John Franklin Stephen & His Beautiful Words
I don’t normally talk politics, but this is important.
Although this is a response to a political comment, this goes much deeper. But first let me tell you a story about my cousin, Jeffey.
Jeffey was born different. It became apparent early on that he wasn’t like the rest of us and his mental development stopped permanently at 18 months old.
He was physically strong, but never progressed past toddlerhood in his mind. Although I lived in a different state, Jeffey always remembered me. I was the only person who’s hair he pulled. It was a ritual between us. It always made me smile, to know that he recognized me from year to year.
We never thought he’d live to adulthood. His teen years were difficult for my aunt, as his strength grew. I clearly remember one year he managed to ingest some silk flowers. The wire lining tore through his intestines and he was hospitalized for weeks. When his kidneys shut down, they had to give him drugs to keep him awake but paralyzed so they could perform dialysis to keep him alive.
Terrified, with no understanding of what was happening to him he laid there. Awake and unable to move. His teenage brother Chad climbed into bed with him, soothing him. I don’t know of too many teenage boys that would do something like that, but Chad did.
Chad did, because Jeffey taught our entire family so much about unconditional love. He was never institutionalized and always lived at home with his mother, father, brother and sister. Our entire family knew a selfless, giving love that he taught us.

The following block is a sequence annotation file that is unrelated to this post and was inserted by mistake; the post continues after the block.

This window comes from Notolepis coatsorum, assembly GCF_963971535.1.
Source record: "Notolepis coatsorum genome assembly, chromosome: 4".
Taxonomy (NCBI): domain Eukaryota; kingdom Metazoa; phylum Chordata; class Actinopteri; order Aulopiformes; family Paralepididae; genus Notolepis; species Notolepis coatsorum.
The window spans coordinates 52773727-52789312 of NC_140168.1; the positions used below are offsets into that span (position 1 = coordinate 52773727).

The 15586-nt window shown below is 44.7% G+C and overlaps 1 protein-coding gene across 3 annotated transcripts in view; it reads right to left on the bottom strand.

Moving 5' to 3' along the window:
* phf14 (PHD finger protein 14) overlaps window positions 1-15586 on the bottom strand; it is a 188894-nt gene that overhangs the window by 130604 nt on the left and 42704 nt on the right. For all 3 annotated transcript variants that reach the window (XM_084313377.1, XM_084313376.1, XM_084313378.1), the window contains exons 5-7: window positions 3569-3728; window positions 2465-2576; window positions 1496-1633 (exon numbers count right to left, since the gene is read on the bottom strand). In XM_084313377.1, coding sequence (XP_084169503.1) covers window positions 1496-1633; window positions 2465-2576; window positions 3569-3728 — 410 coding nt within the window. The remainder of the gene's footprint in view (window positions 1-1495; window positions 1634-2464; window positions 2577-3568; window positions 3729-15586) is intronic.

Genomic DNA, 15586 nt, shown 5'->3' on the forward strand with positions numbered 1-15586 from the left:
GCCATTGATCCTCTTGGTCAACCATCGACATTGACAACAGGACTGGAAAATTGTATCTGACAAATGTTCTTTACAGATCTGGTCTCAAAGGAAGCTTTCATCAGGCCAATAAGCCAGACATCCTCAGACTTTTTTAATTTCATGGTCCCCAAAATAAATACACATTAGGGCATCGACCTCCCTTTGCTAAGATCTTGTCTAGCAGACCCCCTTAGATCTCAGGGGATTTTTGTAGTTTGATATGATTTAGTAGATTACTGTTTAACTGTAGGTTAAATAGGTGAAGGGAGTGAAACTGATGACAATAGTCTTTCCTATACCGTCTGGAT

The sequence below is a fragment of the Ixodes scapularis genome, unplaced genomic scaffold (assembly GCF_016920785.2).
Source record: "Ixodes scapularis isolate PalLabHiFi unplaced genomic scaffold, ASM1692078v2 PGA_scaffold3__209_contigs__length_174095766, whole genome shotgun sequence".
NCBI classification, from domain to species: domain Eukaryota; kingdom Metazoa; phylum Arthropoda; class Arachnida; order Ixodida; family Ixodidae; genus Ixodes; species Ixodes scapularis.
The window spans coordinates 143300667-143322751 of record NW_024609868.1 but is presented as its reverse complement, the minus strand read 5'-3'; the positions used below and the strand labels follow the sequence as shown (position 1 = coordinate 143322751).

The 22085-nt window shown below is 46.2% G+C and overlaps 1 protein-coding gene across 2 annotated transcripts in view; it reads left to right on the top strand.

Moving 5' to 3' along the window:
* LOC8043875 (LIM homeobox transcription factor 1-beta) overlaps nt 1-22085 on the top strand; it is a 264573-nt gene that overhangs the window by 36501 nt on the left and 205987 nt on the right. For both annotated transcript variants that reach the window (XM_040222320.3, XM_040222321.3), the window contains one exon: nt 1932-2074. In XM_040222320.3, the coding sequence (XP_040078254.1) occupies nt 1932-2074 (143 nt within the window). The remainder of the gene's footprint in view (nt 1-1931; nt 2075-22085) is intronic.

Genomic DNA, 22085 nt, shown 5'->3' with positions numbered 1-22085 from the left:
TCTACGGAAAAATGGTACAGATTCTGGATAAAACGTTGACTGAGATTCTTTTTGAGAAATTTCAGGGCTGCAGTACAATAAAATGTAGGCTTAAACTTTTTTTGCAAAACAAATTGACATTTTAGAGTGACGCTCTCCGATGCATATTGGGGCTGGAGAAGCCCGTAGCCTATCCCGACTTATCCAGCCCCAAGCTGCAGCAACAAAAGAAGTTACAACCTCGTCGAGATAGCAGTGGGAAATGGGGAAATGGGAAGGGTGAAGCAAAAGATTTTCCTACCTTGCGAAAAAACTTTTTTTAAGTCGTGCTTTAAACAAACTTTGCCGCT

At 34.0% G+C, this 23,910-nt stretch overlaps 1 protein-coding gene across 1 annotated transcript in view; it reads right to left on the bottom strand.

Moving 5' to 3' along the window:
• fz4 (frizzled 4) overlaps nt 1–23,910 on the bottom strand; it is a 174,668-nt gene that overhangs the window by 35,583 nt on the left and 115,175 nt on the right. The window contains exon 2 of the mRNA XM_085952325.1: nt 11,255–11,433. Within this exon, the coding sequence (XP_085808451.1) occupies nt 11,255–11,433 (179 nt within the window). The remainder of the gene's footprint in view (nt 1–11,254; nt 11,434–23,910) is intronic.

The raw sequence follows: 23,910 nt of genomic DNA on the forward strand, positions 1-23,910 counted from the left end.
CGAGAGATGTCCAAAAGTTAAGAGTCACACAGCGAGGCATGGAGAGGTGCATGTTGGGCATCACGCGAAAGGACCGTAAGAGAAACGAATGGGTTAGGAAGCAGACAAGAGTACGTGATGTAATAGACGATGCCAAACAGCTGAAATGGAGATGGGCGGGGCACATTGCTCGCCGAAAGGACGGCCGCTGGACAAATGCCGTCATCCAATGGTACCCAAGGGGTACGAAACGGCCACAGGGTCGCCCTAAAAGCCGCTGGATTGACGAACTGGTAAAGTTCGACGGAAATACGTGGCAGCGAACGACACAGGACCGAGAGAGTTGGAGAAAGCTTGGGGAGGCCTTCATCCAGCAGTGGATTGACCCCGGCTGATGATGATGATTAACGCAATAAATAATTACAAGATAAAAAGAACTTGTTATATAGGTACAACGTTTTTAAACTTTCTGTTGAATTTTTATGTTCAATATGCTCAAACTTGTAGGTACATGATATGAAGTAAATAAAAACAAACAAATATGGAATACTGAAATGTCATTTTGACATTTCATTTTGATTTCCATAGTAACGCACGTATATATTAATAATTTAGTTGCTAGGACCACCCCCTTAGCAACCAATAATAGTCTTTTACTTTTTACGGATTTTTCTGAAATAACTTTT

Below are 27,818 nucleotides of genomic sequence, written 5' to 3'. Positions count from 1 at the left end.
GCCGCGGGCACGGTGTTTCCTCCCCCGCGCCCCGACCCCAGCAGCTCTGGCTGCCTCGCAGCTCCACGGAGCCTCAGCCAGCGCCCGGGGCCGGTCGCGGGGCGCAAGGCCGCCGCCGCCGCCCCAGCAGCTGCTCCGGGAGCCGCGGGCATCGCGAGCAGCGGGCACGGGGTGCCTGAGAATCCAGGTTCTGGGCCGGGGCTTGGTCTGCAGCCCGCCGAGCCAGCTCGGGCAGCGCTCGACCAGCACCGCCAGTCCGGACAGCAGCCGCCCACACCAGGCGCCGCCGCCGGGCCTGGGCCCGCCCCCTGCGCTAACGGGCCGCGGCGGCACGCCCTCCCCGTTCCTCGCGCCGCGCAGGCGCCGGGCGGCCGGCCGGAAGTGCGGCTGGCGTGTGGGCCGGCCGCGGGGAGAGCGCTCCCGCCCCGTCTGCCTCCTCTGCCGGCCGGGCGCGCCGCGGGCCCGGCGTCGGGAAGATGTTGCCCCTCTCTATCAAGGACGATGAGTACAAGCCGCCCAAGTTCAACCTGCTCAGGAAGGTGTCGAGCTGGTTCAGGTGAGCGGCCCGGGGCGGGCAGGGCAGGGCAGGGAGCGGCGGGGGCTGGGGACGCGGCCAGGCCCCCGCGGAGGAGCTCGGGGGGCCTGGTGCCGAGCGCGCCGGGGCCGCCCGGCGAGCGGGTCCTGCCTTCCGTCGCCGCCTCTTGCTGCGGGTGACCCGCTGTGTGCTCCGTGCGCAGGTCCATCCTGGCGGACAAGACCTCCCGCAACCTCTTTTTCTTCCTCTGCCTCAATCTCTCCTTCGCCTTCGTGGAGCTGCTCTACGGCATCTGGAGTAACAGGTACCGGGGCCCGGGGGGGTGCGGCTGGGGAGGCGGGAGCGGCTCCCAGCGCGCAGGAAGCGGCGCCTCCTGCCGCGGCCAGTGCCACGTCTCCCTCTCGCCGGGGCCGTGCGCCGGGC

When Jeffey’s brother grew up, he joined the army. Chad struggled with the use of “retard” during boot camp. It was a trigger point for him and he had to work very hard to maintain control when his drill sergeants used “retard” to insult the new recruits.
And then the unthinkable happened. Shortly before Chad’s boot camp graduation, Jeffey died. He’d gotten into the family dog’s food dish, eaten some dog food, choked and died. He was 25 years old. Chad left boot camp early (meaning he needed to repeat it) for his “retarded” brother’s funeral.
Jeffey’s favorite song was “Your Are My Sunshine” and we all sobbed as we sang it during his funeral. It’s a bittersweet mix as Sunshine has always been my nickname. Even more bittersweet was the knowledge that Jeffey died on the very day I discovered that I was pregnant with my Little Bit.
Folks, words have power. Mr. Stephen’s letter is beautiful and amazing. Please give it a read. Then, watch yourself when you decide to sling insults.
John Franklin Stephen’s Letter: